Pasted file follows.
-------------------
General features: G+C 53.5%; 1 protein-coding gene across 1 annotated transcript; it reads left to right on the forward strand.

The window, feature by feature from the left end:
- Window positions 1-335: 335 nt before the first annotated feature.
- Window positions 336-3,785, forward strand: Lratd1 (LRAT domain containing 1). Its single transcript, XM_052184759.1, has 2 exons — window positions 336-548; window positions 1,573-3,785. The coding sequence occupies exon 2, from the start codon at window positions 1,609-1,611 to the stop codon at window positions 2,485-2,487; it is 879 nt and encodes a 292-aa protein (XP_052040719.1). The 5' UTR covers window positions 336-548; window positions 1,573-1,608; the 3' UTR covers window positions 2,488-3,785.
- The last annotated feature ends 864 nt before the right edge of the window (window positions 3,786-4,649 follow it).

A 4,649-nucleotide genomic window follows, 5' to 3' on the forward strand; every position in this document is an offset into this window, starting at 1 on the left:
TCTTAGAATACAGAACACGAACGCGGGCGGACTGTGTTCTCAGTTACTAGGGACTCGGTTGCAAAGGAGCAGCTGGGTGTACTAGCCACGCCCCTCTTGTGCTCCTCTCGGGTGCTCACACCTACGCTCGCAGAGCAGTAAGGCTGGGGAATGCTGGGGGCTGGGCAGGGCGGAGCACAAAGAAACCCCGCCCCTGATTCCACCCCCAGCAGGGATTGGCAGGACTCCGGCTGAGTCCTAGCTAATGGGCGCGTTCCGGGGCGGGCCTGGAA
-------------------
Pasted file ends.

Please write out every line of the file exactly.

General features: G+C 53.5%; 1 protein-coding gene across 1 annotated transcript; it reads left to right on the forward strand.

The window, feature by feature from the left end:
- Window positions 1-335: 335 nt before the first annotated feature.
- Window positions 336-3,785, forward strand: Lratd1 (LRAT domain containing 1). Its single transcript, XM_052184759.1, has 2 exons — window positions 336-548; window positions 1,573-3,785. The coding sequence occupies exon 2, from the start codon at window positions 1,609-1,611 to the stop codon at window positions 2,485-2,487; it is 879 nt and encodes a 292-aa protein (XP_052040719.1). The 5' UTR covers window positions 336-548; window positions 1,573-1,608; the 3' UTR covers window positions 2,488-3,785.
- The last annotated feature ends 864 nt before the right edge of the window (window positions 3,786-4,649 follow it).

A 4,649-nucleotide genomic window follows, 5' to 3' on the forward strand; every position in this document is an offset into this window, starting at 1 on the left:
TCTTAGAATACAGAACACGAACGCGGGCGGACTGTGTTCTCAGTTACTAGGGACTCGGTTGCAAAGGAGCAGCTGGGTGTACTAGCCACGCCCCTCTTGTGCTCCTCTCGGGTGCTCACACCTACGCTCGCAGAGCAGTAAGGCTGGGGAATGCTGGGGGCTGGGCAGGGCGGAGCACAAAGAAACCCCGCCCCTGATTCCACCCCCAGCAGGGATTGGCAGGACTCCGGCTGAGTCCTAGCTAATGGGCGCGTTCCGGGGCGGGCCTGGAA